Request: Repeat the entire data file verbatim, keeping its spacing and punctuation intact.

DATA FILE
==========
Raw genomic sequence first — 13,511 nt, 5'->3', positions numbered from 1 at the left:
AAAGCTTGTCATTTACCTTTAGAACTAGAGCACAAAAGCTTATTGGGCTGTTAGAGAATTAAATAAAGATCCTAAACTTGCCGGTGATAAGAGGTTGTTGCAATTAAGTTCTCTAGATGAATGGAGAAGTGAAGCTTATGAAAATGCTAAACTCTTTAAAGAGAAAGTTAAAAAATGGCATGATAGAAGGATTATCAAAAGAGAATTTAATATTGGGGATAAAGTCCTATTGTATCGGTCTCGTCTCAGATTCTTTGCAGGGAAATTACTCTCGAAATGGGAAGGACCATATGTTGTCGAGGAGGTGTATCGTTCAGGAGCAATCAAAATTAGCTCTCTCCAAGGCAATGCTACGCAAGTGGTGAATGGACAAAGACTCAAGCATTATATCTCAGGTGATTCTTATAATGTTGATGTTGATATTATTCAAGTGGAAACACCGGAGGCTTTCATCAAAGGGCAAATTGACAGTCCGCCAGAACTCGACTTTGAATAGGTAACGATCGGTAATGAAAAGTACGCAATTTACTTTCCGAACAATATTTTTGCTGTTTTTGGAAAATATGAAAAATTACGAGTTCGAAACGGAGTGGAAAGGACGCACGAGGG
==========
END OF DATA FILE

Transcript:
Raw genomic sequence first — 13,511 nt, 5'->3', positions numbered from 1 at the left:
AAAGCTTGTCATTTACCTTTAGAACTAGAGCACAAAAGCTTATTGGGCTGTTAGAGAATTAAATAAAGATCCTAAACTTGCCGGTGATAAGAGGTTGTTGCAATTAAGTTCTCTAGATGAATGGAGAAGTGAAGCTTATGAAAATGCTAAACTCTTTAAAGAGAAAGTTAAAAAATGGCATGATAGAAGGATTATCAAAAGAGAATTTAATATTGGGGATAAAGTCCTATTGTATCGGTCTCGTCTCAGATTCTTTGCAGGGAAATTACTCTCGAAATGGGAAGGACCATATGTTGTCGAGGAGGTGTATCGTTCAGGAGCAATCAAAATTAGCTCTCTCCAAGGCAATGCTACGCAAGTGGTGAATGGACAAAGACTCAAGCATTATATCTCAGGTGATTCTTATAATGTTGATGTTGATATTATTCAAGTGGAAACACCGGAGGCTTTCATCAAAGGGCAAATTGACAGTCCGCCAGAACTCGACTTTGAATAGGTAACGATCGGTAATGAAAAGTACGCAATTTACTTTCCGAACAATATTTTTGCTGTTTTTGGAAAATATGAAAAATTACGAGTTCGAAACGGAGTGGAAAGGACGCACGAGGG